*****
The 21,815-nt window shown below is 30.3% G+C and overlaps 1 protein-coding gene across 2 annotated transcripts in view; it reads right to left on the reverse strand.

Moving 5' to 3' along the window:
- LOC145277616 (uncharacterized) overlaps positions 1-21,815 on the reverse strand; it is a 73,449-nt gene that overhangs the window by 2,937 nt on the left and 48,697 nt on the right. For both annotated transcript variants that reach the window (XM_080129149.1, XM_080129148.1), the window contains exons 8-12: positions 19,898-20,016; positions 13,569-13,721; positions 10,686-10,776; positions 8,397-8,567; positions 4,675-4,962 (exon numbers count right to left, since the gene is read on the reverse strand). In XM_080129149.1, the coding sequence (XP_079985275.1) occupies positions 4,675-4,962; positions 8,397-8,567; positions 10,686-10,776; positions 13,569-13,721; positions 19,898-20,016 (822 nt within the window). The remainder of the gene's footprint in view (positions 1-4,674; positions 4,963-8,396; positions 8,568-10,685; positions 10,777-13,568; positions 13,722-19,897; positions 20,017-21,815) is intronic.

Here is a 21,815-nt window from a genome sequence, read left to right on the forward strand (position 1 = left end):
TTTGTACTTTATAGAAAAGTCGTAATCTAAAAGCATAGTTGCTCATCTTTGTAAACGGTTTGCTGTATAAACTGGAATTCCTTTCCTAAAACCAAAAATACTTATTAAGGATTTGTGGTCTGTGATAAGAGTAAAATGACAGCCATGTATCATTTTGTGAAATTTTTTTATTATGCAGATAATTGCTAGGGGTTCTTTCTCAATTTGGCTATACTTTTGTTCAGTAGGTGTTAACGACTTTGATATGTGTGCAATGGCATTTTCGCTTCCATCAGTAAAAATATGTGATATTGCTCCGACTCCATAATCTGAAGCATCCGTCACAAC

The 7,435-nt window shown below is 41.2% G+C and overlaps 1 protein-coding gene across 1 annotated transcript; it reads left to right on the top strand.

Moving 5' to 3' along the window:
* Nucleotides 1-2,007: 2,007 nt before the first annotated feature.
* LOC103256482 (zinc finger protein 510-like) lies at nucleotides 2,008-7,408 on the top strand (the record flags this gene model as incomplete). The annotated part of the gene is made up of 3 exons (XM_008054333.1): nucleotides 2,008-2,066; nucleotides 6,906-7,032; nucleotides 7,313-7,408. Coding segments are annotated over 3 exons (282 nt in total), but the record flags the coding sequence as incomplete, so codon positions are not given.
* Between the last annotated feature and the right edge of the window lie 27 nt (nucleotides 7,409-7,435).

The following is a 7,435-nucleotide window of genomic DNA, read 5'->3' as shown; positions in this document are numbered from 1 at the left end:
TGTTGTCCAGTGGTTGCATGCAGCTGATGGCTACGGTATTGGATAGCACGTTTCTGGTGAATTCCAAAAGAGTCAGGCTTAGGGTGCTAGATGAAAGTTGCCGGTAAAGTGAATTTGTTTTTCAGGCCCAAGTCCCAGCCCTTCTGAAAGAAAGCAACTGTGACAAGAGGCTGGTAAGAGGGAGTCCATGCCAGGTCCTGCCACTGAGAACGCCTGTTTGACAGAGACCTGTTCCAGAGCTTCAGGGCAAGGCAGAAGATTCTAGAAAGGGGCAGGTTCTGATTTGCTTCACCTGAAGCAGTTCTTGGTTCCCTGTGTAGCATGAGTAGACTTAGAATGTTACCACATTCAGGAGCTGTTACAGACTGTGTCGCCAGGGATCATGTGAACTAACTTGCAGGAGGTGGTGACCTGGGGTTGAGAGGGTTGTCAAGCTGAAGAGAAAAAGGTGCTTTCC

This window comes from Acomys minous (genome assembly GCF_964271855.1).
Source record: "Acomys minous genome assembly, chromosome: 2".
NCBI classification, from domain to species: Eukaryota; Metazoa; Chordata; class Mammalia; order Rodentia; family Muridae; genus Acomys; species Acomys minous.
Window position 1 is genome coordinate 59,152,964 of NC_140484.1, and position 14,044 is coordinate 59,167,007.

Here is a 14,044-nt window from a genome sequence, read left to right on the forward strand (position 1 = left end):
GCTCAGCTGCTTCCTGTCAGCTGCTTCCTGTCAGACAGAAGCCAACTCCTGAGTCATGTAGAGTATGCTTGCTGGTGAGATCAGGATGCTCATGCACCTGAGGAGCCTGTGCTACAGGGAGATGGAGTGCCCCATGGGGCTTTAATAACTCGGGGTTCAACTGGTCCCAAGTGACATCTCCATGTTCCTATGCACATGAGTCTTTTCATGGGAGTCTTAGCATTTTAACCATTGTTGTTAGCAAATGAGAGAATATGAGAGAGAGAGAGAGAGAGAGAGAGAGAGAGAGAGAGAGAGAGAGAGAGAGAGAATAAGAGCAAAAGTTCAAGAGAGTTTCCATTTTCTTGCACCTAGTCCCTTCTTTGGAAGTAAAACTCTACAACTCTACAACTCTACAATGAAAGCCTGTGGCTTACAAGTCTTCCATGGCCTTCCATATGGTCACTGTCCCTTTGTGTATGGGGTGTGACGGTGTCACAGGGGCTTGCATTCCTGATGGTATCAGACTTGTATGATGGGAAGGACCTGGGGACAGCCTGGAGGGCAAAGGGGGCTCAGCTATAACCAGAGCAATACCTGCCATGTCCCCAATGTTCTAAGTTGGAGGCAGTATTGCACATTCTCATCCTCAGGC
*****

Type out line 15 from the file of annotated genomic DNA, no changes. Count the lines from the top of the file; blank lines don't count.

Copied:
NCBI classification, from domain to species: Eukaryota; Metazoa; Chordata; class Mammalia; order Rodentia; family Muridae; genus Acomys; species Acomys minous.